State Politics

Ex-Tallahassee mayor Maddox indicted in FBI investigation that hurt Gillum’s campaign

Scott Charles Maddox
Scott Charles Maddox

A federal probe into possible corruption in Tallahassee’s city hall has resulted in a 44-count indictment that alleges extortion, fraud and bribery — and implicates a former occupant of the mayor’s office and his longtime business partner.

But despite attacks from political rivals painting him as corrupt and an FBI target, former Mayor Andrew Gillum was not mentioned in the grand jury indictment released Wednesday by the U.S. Department of Justice.

Instead it was another former Tallahassee mayor and the former head of the state’s Democratic Party, Scott Charles Maddox, whom the federal government has accused of masterminding a racketeering enterprise that extorted clients with business before the city and accepted bribes.

Maddox, 50, and his longtime business partner and former chief-of-staff Janice Paige Carter-Smith, 53, were indicted Tuesday for “conspiring to operate a racketeering enterprise that engaged in acts of bank fraud, extortion, honest services fraud and bribery,” the Department of Justice released in a statement Wednesday morning.

The indictment alleges that Maddox used his influence as a city commissioner to illegally benefit two corporations he operated with Carter-Smith and whose clientele included individuals with business before the city. The corporations, Governance Inc. and Governance Services LLC, provided government and lobbying services. They were operated and presented to the public as one entity under the name Governance.

“Per the indictment, Governance was part of a racketeering enterprise that extorted money and accepted bribes from Governance clients under color of Maddox’s office and through fear of the economic harm that Maddox could inflict in his position as an influential City Commissioner,” the DOJ statement says. “The indictment alleges that Maddox voted on matters and exerted influence on City employees to take actions that benefited the businesses that paid Maddox and Carter-Smith through Governance.”

FBI documents made public in February, which outlined the case against Maddox, did not identify Gillum as a target of the probe, but the political fallout of being associated with the investigation would ensnare the popular liberal and ultimately doom his run for governor. The investigation is still ongoing, said Assistant U.S. Attorney Stephen Kunz.

It also exposed Gillum’s ties to a friend-turned-lobbyist, who organized trips for Gillum and his family, and made public that Gillum had attended a showing of the Broadway play “Hamilton” on a ticket paid for by an undercover FBI agent investigating corruption in the capital city.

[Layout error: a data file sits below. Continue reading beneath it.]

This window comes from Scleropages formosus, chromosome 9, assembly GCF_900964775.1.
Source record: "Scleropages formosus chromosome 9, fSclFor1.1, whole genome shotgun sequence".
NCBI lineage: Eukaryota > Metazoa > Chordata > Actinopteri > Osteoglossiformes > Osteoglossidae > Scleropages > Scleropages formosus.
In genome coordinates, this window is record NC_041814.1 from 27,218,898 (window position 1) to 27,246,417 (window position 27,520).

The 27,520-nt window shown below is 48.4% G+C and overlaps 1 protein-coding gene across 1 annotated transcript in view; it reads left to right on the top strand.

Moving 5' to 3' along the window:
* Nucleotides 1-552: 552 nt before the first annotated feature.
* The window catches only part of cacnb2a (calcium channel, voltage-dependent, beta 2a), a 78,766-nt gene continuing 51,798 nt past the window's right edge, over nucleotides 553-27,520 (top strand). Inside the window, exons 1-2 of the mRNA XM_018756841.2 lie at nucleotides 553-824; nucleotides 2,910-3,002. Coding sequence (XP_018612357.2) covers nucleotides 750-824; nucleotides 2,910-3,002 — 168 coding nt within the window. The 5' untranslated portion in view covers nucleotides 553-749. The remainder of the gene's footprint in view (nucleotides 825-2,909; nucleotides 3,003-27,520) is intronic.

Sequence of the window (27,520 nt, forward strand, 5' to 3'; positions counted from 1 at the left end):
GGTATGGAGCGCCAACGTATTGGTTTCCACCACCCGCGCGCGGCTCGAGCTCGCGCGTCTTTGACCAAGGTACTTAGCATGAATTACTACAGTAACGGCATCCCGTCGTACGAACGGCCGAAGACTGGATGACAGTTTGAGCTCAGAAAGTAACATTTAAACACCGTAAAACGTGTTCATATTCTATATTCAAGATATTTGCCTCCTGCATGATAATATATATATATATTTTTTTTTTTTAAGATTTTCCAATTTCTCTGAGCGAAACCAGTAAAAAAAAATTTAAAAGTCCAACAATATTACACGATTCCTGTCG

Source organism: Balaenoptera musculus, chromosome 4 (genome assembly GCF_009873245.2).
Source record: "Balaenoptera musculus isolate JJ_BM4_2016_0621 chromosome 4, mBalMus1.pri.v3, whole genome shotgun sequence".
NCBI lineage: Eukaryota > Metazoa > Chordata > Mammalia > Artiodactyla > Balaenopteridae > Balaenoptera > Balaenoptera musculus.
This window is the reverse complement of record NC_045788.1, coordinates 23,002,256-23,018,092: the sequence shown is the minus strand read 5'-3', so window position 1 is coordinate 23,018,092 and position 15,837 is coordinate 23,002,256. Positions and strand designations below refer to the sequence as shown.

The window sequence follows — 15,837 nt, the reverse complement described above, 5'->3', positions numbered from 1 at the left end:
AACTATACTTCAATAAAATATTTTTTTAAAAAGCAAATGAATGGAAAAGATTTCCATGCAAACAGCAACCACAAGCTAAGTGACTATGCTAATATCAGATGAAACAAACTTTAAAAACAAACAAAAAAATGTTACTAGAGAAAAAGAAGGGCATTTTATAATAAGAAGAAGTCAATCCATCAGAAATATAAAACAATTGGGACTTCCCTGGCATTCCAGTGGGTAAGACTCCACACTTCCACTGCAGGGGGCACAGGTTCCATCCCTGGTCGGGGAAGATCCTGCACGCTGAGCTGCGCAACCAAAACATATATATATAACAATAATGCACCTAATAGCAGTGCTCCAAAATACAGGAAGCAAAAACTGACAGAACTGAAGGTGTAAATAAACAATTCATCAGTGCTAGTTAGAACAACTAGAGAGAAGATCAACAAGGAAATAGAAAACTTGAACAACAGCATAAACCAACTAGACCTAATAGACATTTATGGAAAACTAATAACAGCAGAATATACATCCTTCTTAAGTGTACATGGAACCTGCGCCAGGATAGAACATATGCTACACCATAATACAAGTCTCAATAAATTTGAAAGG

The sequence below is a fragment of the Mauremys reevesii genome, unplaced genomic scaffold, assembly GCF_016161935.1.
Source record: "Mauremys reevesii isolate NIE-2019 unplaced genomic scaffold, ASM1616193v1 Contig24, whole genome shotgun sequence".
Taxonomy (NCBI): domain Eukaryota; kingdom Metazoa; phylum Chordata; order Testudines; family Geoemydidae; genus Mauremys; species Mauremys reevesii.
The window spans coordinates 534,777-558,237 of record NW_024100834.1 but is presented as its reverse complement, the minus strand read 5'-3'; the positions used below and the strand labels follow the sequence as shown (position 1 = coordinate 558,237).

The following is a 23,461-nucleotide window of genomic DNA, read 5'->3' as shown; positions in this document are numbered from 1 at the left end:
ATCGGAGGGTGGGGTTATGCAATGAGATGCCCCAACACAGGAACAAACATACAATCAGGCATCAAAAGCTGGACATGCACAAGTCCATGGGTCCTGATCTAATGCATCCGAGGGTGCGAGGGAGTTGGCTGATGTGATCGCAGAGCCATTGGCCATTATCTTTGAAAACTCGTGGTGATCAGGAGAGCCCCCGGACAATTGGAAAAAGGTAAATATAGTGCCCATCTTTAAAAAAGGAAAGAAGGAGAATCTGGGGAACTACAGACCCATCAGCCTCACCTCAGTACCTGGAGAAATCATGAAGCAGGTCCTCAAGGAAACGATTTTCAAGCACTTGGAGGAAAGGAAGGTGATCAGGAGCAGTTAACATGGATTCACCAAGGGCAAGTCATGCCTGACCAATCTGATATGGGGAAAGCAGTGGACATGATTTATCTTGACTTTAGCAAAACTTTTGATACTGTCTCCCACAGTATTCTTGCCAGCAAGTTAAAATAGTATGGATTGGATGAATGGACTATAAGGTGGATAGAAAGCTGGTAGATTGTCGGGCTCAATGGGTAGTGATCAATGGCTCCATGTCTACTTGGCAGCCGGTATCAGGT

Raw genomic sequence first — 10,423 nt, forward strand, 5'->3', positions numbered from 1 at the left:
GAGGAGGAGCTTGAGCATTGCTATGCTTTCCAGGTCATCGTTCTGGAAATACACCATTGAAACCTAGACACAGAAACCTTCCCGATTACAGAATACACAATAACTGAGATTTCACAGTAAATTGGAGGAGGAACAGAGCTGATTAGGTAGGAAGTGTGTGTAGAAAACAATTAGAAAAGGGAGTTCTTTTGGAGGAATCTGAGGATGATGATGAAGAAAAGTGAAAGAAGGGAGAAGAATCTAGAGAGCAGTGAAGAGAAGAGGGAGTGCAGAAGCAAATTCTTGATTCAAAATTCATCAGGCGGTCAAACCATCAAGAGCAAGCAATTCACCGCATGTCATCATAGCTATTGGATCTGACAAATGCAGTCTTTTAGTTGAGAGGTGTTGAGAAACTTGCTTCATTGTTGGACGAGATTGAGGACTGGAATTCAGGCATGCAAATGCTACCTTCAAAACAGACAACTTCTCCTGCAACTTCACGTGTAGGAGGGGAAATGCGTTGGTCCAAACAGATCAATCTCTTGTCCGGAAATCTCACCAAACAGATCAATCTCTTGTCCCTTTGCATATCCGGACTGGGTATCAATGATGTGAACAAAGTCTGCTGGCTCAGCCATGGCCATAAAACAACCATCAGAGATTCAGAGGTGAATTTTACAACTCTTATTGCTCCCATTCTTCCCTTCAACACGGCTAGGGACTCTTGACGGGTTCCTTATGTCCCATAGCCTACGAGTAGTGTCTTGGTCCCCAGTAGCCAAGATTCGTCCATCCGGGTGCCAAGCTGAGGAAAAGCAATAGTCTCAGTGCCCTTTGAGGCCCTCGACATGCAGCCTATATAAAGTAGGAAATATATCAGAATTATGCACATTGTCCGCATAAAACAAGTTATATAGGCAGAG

Maddox served as mayor from 1997 to 2003. During his time in office, he created Governance Inc. and later worked as a lobbyist and consultant until he was elected to the city commission in 2012. Prior to the election, Maddox told the then-city attorney that he would divest from the company. He didn’t, and continued to manage and benefit from the business during his six years in office. He was re-elected to another four-year term in 2016.

Gillum, who was not implicated in the indictment, served as mayor from 2014 until 2018. After news broke earlier this year about the investigation into the Governance corporations, his campaign said it would return a $10,000 check to his political committee from Governance Services LLC.

Carter-Smith, who served under Maddox during his time as mayor, incorporated Governance Services LLC around 2007 and after 2010, took control of Governance Inc. She operated both corporations at the direction of Maddox, the indictment alleges.

The DOJ further alleges that both Maddox and Carter-Smith made false statements to the FBI and state ethics investigators about Maddox’s involvement in Governance, and that Maddox made false statements under oath to a Florida Commission on Ethics investigator and during a sworn deposition.

Prosecutors also accuse the two of defrauding a bank of more than $250,000 through fraudulent “short sales of real property” and violated federal tax laws by “conspiring to interfere with the IRS and filing false tax returns.”

This story was updated to clarify that the corruption investigation has not concluded.

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